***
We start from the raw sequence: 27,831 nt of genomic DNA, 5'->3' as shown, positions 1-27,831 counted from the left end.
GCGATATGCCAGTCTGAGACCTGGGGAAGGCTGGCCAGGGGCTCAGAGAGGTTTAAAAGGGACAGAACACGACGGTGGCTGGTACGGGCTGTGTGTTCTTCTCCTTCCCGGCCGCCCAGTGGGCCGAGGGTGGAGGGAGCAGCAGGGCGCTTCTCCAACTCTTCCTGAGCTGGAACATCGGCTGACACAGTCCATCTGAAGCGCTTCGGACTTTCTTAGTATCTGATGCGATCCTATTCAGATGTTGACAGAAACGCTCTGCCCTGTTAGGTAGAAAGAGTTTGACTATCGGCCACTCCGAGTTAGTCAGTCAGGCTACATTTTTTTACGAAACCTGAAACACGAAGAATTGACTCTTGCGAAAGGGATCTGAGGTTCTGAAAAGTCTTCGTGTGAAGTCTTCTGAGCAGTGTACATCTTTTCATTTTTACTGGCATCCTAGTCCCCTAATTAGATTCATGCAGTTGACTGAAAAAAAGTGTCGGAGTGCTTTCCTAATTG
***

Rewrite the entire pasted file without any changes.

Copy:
We start from the raw sequence: 27,831 nt of genomic DNA, 5'->3' as shown, positions 1-27,831 counted from the left end.
GCGATATGCCAGTCTGAGACCTGGGGAAGGCTGGCCAGGGGCTCAGAGAGGTTTAAAAGGGACAGAACACGACGGTGGCTGGTACGGGCTGTGTGTTCTTCTCCTTCCCGGCCGCCCAGTGGGCCGAGGGTGGAGGGAGCAGCAGGGCGCTTCTCCAACTCTTCCTGAGCTGGAACATCGGCTGACACAGTCCATCTGAAGCGCTTCGGACTTTCTTAGTATCTGATGCGATCCTATTCAGATGTTGACAGAAACGCTCTGCCCTGTTAGGTAGAAAGAGTTTGACTATCGGCCACTCCGAGTTAGTCAGTCAGGCTACATTTTTTTACGAAACCTGAAACACGAAGAATTGACTCTTGCGAAAGGGATCTGAGGTTCTGAAAAGTCTTCGTGTGAAGTCTTCTGAGCAGTGTACATCTTTTCATTTTTACTGGCATCCTAGTCCCCTAATTAGATTCATGCAGTTGACTGAAAAAAAGTGTCGGAGTGCTTTCCTAATTG